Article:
Review Article

Dens Invaginatus with Necrotic Pulp in a Right Maxillar Lateral Incisor with Preserved Vitality

Femiano F1*, Femiano R1, Femiano L1, Perillo L1 and Guidetti E2
1Multidisciplinary Department of Medical-Surgical and Dental Specialties, Second University of Naples, Italy
2Freelance dentistry in Naples, Italy

*Corresponding author: Felice Femiano, Conservative Dentistry, Multidisciplinary Department of Medical- Surgical and Dental Specialties, Second University of Naples, Via Francesco Girardi 2, S.Antimo (NA) 80029, Italy

Published: 12 Aug, 2016
Cite this article as: Femiano F, Femiano R, Femiano L, Perillo L, Guidetti E. Dens Invaginatus with Necrotic Pulp in a Right Maxillar Lateral Incisor with Preserved Vitality. Ann Clin Case Rep. 2016; 1: 1079.


Dens invaginatus is a dental anomaly of embryonic origin that presents itself in several morphologic types. Root canal treatment of teeth with dens invaginatus, for the complex root canal anatomy, can be problematic because infected pulpal tissues may remain in inaccessible areas of canal system. The singularity of case reported was the finding of a sinus tract at the buccal mucosa in correspondence of apex of a vital maxillar lateral incisor with a inner dens invaginatus with necrotic pulp. We avoided to preserve the vital pulp of tooth and the treatment choice was the root canal therapy both of tract canal of inner dental malformation and of root canal of tooth with obturation of canals by means mineral trioxide aggregate and guttapercha respectively. After 10 days we got the clinical disappearance of oral sinus tract while the disappearance of radiolucent area, expression of radiographic healing, occurred after 6 months.

Keywords: Dens invaginatus; Dens in dente; Dental malformation; Endodontic treatment; Periapical lesion


Dens Invaginatus (DI) or known as ‘dens in dente’ was described by Ploquet in 1794 in a whale's tooth, identified as such in a human tooth by the dentist Socrates in 1856, represents an unusual developmental anomaly involving the early invagination of enamel and dentine that may extend deep into the pulp cavity and to the roots, sometimes reaching the apex before calcification occurs [1-3].
The case describes in this study is a rare presentation of a DI with necrotic pulp held within the vital pulp of a maxillar lateral incisor.

Case Report

A 19 years old Italian female patient with a non-contributory medical history came to our observation for a visit programmed control. The intraoral examination revealed an fistula of the buccal mucosa in correspondence of apex of right maxillar lateral incisor [1,2] (Figure 1A). The response to electric pulp vitality test for the right upper canine, the lateral and the central incisor was positive. The 1.2 appeared morphologically normal except for a deep pit on lingual surface (Figure 1B). The intra oral periapical radiography highlighted the crown of 1.2 with the central dilated and amorphous area for inner presence of a wide radiopaque formation which occupying the coronal space and gets over the enamel cement junction and which encloses a space radiolucent which communicates with the periodontal space of middle third of root (Figure 1C). The fistulography, performed by means insertion of a guttapercha cone into oral fistula and gently pushed into sinus tract, revealed the impact of tip in closeness of half of radicular surface of lateral incisor neighbouring with a radiolucent area. The radiographic diagnosis was of DI of 1.2 (Figure 2A and B). The therapy was to try the endodontic treatment. The patient was informed about the diagnosis and the treatment plan and the agreement was signed by an informed consent form. In following administration of local anesthesia, under 20X magnification, the pulp chamber of 1.2 was opened and the invagination orifice of malformation was localized (Figure 3A). Subsequently, the design of cavity was finished to surround the profile of found malformation. The DI was revealed as malformation of rounded shape into the dental chamber and surrounded by vital and bloody pulp (Figure 3B). The hole central of DI was recognized and enlarged with the Gates Glidden burs in succession from N° 1 to 3 to facilitate the insertion of a K-file 0.8 pushed gently in tract canal of increasing diameter until the communication with periodontal space. The pulpartissue of DI appeared necrotic and not bloody. It was necessary to remove the vital pulp, highlighted around the malformation with a pointed probe to locate the access for the principal root canal (Figure 3C). The working length was determined using a K-file 0.8 connected to an apex locator (Root ZX, Morita, Tokyo, Japan) followed by confirmation with a periapical radiography. To prevent the spread of infectious processes, the endodontic treatment of dental root canals was carried out before embarking the treatment of pulpar tract of the inner malformation and all this in a single session. The preparation of both canal systems includes both enlargement and shaping of the complex endodontic space by hand and mechanical instrumentation of ProTaper technique (Dentsply), disinfection by means alternate irrigating solutions with EDTA and sodium hypochlorite at 2% heated to 40°C. The filling of the canals was performed by means sealing with mineral trioxide aggregate (MTA) for DI canal while for three-dimensional obturation and seal of the root canal systems was utilized guttaperca by means the vertical compaction technique with System B Heat Source (SymbronEndo) for the down-packing and injection of thermoplastic guttaperca by Obtura III (SymbronEndo) up to sealing the surrounding malformation space for the back-filling (Figure 3D).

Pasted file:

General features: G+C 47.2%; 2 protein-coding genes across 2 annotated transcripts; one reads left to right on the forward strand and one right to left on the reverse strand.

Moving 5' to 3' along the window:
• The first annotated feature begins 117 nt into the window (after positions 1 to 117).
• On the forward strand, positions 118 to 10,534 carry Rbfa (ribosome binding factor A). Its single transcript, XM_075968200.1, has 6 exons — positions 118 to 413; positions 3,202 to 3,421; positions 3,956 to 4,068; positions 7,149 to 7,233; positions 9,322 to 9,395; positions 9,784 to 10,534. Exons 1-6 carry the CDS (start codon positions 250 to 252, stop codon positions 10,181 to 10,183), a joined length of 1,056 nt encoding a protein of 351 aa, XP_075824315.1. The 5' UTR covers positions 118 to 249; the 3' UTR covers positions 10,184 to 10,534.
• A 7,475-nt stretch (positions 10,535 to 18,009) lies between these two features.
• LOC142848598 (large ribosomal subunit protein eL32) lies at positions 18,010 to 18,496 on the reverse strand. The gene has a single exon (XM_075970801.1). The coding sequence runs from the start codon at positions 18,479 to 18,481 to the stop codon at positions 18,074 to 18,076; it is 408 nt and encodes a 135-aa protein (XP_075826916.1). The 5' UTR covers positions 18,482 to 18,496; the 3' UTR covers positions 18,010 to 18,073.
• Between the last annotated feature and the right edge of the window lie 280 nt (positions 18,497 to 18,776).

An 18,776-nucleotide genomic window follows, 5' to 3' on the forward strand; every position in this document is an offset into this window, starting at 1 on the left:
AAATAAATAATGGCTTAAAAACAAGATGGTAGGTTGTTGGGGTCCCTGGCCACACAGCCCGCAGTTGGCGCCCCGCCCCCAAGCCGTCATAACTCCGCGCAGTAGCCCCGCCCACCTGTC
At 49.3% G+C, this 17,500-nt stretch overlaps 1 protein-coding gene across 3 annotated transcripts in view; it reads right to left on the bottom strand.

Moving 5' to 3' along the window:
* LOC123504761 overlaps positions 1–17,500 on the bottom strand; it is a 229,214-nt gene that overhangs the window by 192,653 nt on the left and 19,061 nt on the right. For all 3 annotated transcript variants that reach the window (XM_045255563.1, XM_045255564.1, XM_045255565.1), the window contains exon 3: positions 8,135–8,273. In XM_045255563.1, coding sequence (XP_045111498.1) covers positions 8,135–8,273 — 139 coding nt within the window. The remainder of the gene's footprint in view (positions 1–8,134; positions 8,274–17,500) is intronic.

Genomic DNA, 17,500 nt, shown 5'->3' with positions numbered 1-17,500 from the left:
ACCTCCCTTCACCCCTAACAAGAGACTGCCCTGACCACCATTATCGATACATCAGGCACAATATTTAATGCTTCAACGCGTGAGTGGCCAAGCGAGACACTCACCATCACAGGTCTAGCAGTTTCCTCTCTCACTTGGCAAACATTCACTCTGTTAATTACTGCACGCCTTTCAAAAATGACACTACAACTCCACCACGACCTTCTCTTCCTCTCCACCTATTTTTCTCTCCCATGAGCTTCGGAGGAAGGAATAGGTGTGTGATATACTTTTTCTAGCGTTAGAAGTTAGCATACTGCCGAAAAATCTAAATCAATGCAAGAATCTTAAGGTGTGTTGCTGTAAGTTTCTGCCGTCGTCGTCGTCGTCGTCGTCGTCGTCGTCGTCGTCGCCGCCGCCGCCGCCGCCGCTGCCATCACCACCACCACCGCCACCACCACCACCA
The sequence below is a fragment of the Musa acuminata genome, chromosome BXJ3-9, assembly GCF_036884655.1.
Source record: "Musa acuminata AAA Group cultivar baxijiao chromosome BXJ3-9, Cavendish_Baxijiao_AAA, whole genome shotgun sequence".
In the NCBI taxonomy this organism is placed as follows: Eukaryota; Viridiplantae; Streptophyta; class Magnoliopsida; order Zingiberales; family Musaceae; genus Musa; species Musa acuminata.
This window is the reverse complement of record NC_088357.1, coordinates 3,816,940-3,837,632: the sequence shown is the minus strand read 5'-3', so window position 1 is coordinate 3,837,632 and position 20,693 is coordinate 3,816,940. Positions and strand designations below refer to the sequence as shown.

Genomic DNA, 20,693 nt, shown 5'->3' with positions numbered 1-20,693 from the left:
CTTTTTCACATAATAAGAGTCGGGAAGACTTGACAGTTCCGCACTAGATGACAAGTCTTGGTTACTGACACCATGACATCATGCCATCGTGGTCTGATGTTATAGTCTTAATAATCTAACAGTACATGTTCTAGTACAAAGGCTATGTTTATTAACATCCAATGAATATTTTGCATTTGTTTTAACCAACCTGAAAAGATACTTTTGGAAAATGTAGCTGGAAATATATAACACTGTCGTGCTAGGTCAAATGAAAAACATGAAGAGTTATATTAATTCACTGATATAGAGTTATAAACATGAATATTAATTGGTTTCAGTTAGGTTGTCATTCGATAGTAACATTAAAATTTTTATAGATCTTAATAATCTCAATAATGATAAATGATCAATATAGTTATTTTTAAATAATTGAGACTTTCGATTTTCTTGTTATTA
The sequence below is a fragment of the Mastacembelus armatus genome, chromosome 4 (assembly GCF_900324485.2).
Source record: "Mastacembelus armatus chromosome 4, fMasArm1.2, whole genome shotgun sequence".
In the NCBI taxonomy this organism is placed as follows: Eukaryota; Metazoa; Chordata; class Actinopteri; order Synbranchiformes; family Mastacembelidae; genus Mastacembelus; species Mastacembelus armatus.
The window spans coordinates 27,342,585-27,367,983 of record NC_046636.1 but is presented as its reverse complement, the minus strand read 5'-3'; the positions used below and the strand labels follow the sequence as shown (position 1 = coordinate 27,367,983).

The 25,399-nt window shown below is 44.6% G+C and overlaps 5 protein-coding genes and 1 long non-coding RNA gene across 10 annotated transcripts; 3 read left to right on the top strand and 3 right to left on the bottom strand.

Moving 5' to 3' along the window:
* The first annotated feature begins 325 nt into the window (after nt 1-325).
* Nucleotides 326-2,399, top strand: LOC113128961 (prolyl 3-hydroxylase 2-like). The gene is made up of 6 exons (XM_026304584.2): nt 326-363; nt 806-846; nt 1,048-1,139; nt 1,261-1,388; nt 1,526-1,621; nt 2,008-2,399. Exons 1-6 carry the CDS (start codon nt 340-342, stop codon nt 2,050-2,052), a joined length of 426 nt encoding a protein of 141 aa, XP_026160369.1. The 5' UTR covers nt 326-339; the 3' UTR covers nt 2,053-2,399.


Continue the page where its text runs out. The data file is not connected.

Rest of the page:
After 10 days from finishing of root canal therapy, we remarked the clinical disappearance the oral sinus tract (Figure 4A). The access cavity was then restored by a filling base with vetroionomeric cement (3M Espe) and covering with resin composite by indirect restorative technique (A2 Gandioso, Voco) (Figure 4B).
After 6 months the comparison of intra-oral periapical radiography the end of treatment, emphasized the disappearance of the radiolucent area (Figure 5 A and B). After one year, the patient required to improve her smile complaining a discolouring of lateral incisor and the correction of slope of central incisor. A cervical gingivoplasty (Figure 6A) with veener restoration in lithium silicate at 1.2 and a reductive odontoplasty of central incisor was carried out with great satisfaction of the patient (Figure 6B).
Etiopathogenesis and classification
1. Several theories have been put forward to explain the etiopathogenesis of DI [1]. Kronfeld (1934) suggested that the invagination results from a focal failure of growth of the internal enamel epithelium while the surrounding normal epithelium continues to proliferate engulfing the static area [4].
2. Rushton [5], in opposition, proposed that the invagination is a result of rapid and aggressive proliferation, rather than retardation, of a part of the internal enamel epithelium invading the dental papilla.